Boy pleads guilty to attempted aggravated murder for shooting Deserae Turner in the head

(Eli Lucero | Pool Photo) Colter Peterson leaves the courtroom after pleading guilty to attempted aggravated murder and robbery, on Tuesday October 10, 2017 in Logan. Peterson shot Deserae Turner in February 2017, and left her for dead in a dry irrigation canal in Smithfield, Utah.

Logan • A 17-year-old boy pleaded guilty Tuesday to shooting 14-year-old Deserae Turner in the back of the head in February, leaving the girl with lifelong injuries.

Colter Danny Peterson pleaded guilty in 1st District Court to first-degree felony aggravated attempted murder and a reduced second-degree felony count of robbery. A count of obstruction of justice was dismissed.

Peterson will be sentenced after a February trial for Peterson’s co-defendant, 16-year-old Jayzon Decker. A status hearing for Peterson is set for Jan. 29.

On Tuesday morning, Judge Kevin K. Allen read an account of what happened the night of the Feb. 16 shooting of Turner. Allen asked the teenager if he had read the account and if he admitted to the facts of the case.

The courtroom was tense and silent as Peterson hesitated, then responded, “I do,” his voice cracking. He held a tissue in his chained hand and wiped his eyes occasionally as the judge read the plea.

Turner sat between her parents while the judge read the plea and listed the girl’s extensive injuries suffered from the shooting. She had walked in slowly, with a cane and a brace on her lower leg.

After the hearing, the girl’s father, Matt Turner, called the plea “a step toward justice for Deserae.”

“Our daughter continues to struggle,” he said, straining to get through the words printed on a piece of paper he held in trembling hands.

His voice broke and he paused, before continuing: “Sorry. She works every day to gain as much quality of life as she can. But her life will never be the same.”

Scott Sommerdorf | The Salt Lake Tribune Deserae Turner, center, with her father Matt Turner, left, and her mother April Turner, right, during a press conference at Primary ChildrenÕs Hospital, Thursday, April 20, 2017.

The state is seeking the stiffest possible sentence, Cache County Attorney James Swink said Tuesday. Even with the plea, Peterson faces the possibility of 15 years to life for the aggravated attempted murder. However, the judge can reduce the sentence to 10 years to life or six years to life.

“Colter wants to take responsibility for what he did,” defense attorney Mike McGinnis told news reporters. “You saw his remorse today.”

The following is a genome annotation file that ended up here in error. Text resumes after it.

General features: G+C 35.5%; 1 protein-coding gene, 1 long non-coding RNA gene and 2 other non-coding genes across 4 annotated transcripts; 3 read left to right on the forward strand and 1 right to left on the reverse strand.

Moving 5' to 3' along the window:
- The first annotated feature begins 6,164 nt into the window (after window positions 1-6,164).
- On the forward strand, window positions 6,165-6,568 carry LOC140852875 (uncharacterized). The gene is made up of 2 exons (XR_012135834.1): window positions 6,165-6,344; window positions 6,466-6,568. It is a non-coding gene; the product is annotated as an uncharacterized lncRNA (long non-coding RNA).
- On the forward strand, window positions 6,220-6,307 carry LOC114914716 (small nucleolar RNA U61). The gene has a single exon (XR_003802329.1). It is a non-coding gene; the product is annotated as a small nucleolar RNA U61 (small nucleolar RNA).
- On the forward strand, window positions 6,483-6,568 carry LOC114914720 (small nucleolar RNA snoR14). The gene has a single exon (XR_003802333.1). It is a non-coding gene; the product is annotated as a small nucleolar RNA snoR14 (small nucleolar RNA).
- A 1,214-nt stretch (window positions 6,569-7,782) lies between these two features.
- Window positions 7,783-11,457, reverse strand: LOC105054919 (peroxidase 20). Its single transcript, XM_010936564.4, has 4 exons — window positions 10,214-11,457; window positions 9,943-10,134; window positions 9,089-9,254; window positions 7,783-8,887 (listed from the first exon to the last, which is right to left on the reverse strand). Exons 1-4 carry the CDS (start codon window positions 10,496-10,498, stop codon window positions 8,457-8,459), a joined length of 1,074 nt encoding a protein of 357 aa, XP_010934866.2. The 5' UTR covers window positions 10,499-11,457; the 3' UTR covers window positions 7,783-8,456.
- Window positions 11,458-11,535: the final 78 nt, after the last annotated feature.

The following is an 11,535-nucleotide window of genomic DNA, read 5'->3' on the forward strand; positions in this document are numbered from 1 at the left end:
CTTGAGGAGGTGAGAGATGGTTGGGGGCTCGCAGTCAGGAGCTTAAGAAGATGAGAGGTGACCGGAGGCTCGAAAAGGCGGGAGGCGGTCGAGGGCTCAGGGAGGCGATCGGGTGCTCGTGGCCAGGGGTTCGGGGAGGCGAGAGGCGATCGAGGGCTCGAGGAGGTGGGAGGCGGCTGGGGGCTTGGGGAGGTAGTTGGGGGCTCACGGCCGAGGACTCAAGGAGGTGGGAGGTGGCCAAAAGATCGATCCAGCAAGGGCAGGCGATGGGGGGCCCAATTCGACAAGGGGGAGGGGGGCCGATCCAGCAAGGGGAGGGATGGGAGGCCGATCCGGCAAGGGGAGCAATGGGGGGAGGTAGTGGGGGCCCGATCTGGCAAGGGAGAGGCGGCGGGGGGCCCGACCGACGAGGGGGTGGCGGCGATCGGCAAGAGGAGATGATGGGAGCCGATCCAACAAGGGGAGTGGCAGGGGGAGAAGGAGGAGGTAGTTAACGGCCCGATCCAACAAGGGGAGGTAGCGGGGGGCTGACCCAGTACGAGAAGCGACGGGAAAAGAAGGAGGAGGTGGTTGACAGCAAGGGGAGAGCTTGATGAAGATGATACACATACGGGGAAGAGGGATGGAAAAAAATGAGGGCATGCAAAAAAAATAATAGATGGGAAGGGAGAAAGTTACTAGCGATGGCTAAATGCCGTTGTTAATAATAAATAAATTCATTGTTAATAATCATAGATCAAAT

Prosecutors also requested that the cases of Peterson and Decker be separated. The judge agreed to the motion.

Peterson is accused of firing the bullet that struck Turner in the back of the head. Decker encouraged his friend to shoot, according to prosecutors.

The boys have been held at a juvenile detention facility since the February shooting. In that detention center, they were able to eat together, sleep in the same area and go to school together, according to Swink.

That would provide them opportunities to talk about the case, Swink said.

“In every case, judges encourage and ask us to not have our witnesses talking together, to provide the integrity of the justice system,” Swink said, noting that Peterson is expected to testify at Decker‘s trial.

In May, a judge denied bail for both boys, ruling that the boys are a substantial danger to the public. A juvenile court judge moved the two boys’ cases to adult court in May. They face the same potential penalties as if they were adults.

The boys allegedly lured Turner to a Smithfield canal Feb. 16 under the guise of selling her a pocketknife. The original plan was to slit the girl’s throat with knives each boy brought, according to charging documents. Prosecutors allege Peterson fired a single bullet into the back of Turner’s head, at the encouragement of Decker.

After the shooting, the boys left Turner in a ditch and allegedly took cash and electronics from the girl’s backpack.

After his arrest, Peterson told police he had become annoyed with Turner for texting and contacting him through the messaging app Snapchat, according to preliminary hearing testimony. Decker told Peterson it would “be pretty easy to get rid of her,” a Cache County sheriff’s deputy testified. From there, the boys allegedly plotted Turner’s death.

Turner’s parents reported her missing after she did not return home from school. Two women who knew her family discovered the girl that evening, while searching near the canal. They covered her with their coats, the women testified, and called 911. Medics initially thought Turner needed treatment for hypothermia, according to testimony. Later, they found the gunshot wound.

The shooting left the bullet and several fragments in Turner’s brain. The girl’s mother has said that her daughter suffers from partial blindness, as well as paralysis and weakening on the left side of her body. Turner was hospitalized for nine weeks before returning to her home in the town of Amalga to recover.

The two defendants are Smithfield residents and attended Sky View High School. Turner attended North Cache Middle School in Richmond.

The Salt Lake Tribune generally does not identify juveniles charged with crimes until they are certified to stand trial in adult court, as Peterson and Decker have been.